Dei'ah veDibur - Information & Insight

A Window into the Chareidi World

15 Sivan 5761 - June 6, 2001 | Mordecai Plaut, director Published Weekly








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Shema Yisrael Torah Network
Shema Yisrael Torah Network

Opinion & Comment
Sharon's Next Moves

From the beginning of the current Palestinian-initiated violence on erev Rosh Hashana this past year, it was common wisdom that PA head Yasser Arafat was trying to use his weakness in the field to defeat Israel on the world media stage. It was clear that his strategy was to provoke Israel more and more, to try to use Israel's military effectiveness in order to bring world pressure against Israel, by introducing an international observer force in order to "protect" the Palestinians from Israeli military might.

Though it was clear from the outset that Arafat and the Palestinians were prepared for a long struggle and did not expect a quick resolution, yet Arafat's hope, it was said, was that Israel would, in the course of its retaliation against Palestinian provocations, cause some terrible, bloody civilian tragedy which would galvanize world opinion against Israel.

Now Israel, tragically and most certainly without soliciting it, has suffered precisely that kind of devastating attack. The savage murder of 19 innocent teenagers in the heart of Tel Aviv and the maiming and injuring of almost 100 others, has dramatically brought home the low, unbridled and indiscriminate violence practiced by the Palestinian terrorists in a way that the attacks on those who could be dismissed as settlers never did.

Prime Minister Sharon wisely elected not to launch an immediate military response to wring out the full impact as it was gathering in the world press. Even Arafat realized that his usual excuses would not be worth much and instead condemned the violence and called for a cease fire.

In the short term Sharon is in a good position. If Arafat actually implements a cease fire in response, then Sharon wins the significant increase in security that would bring. If Arafat's nice declaration is not followed by facts on the ground then Sharon becomes (at least for the time being) the established peace monger and more importantly he begins to take control of events; Arafat is responding to him rather than the other way around. Up until now all the initiative was on the Palestinian side; even Sharon could do no more than respond to Palestinian attacks, for the most part.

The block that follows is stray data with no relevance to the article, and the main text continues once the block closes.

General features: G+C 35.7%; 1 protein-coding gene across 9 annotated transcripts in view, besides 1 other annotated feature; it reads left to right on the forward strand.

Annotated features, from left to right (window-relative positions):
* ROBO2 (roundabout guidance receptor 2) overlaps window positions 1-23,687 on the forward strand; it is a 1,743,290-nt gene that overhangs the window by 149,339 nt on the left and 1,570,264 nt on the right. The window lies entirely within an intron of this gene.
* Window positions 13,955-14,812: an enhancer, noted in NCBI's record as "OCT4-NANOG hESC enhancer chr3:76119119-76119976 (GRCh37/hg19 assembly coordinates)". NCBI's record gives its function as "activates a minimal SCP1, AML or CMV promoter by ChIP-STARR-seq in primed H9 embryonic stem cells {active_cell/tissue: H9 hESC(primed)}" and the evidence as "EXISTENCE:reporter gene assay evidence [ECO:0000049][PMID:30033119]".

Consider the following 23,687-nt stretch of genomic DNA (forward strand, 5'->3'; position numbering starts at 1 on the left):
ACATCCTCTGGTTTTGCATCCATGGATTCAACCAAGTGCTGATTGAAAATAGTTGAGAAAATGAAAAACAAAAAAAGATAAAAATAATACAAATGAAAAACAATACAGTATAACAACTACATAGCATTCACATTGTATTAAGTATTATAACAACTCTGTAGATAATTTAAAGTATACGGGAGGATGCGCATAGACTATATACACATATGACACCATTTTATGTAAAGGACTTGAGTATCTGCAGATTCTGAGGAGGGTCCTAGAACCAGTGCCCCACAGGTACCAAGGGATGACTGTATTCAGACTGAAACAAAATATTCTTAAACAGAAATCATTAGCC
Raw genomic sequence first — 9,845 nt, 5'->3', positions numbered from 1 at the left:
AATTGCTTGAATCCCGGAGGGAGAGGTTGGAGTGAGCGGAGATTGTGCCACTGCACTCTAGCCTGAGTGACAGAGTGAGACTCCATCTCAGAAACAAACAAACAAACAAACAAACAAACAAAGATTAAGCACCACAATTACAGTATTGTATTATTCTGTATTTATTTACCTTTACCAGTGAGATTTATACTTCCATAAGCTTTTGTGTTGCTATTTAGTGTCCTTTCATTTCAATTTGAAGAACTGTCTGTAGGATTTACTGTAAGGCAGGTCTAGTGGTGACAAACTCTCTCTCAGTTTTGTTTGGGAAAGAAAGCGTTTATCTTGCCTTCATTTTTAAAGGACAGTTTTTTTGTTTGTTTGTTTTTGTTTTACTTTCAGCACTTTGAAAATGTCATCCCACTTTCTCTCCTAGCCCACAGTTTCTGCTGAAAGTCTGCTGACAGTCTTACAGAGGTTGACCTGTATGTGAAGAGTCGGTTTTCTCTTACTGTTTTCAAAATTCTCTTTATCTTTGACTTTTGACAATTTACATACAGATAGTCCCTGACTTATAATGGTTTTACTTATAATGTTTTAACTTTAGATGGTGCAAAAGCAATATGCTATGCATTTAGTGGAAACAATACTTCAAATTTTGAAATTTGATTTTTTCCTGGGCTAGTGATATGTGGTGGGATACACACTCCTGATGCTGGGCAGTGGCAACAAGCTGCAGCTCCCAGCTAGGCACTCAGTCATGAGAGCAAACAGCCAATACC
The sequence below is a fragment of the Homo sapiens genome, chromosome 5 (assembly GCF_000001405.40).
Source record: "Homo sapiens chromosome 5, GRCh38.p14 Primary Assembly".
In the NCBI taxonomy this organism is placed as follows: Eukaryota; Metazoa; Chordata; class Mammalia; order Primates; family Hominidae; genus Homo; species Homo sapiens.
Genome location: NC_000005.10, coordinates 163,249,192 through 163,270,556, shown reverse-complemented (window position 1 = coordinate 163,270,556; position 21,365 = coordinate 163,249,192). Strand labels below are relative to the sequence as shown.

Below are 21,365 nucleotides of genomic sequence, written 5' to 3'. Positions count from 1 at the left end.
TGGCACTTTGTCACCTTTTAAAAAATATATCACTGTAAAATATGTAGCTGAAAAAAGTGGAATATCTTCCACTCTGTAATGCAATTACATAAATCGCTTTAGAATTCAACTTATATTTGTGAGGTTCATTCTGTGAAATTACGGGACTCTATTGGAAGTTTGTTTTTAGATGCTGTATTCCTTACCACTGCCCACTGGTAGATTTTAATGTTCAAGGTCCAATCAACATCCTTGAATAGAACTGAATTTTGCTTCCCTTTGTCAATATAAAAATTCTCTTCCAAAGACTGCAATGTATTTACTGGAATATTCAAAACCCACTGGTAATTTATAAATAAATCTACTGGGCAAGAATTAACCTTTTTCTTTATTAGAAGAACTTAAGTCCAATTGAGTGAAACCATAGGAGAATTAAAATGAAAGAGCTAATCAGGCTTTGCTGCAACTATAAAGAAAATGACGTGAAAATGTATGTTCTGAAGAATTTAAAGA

By deciding not to respond immediately and continuing his recent policy of restraint, Sharon has seized the initiative. He can still respond next week when the main excitement has died down. An important thing for the dynamics of the talks is that Sharon is in control and Arafat is merely responding.

Sharon has given Arafat another chance -- perhaps his last -- to return to the path of peace and civilized behavior, however the chances of this really happening are not great. Arafat apparently does not want, and perhaps cannot, assert his full control over the many independent terror organizations that operate throughout the West Bank.

Critical decisions and strategy will have to be formulated within the coming weeks.

The situation is grave and fraught with danger for Klal Yisroel, but we must remember that our true power is in our mouth -- the mouth used for tefilloh. We must beseech Hashem to help our brethren wherever they are, and to make an end to our troubles.

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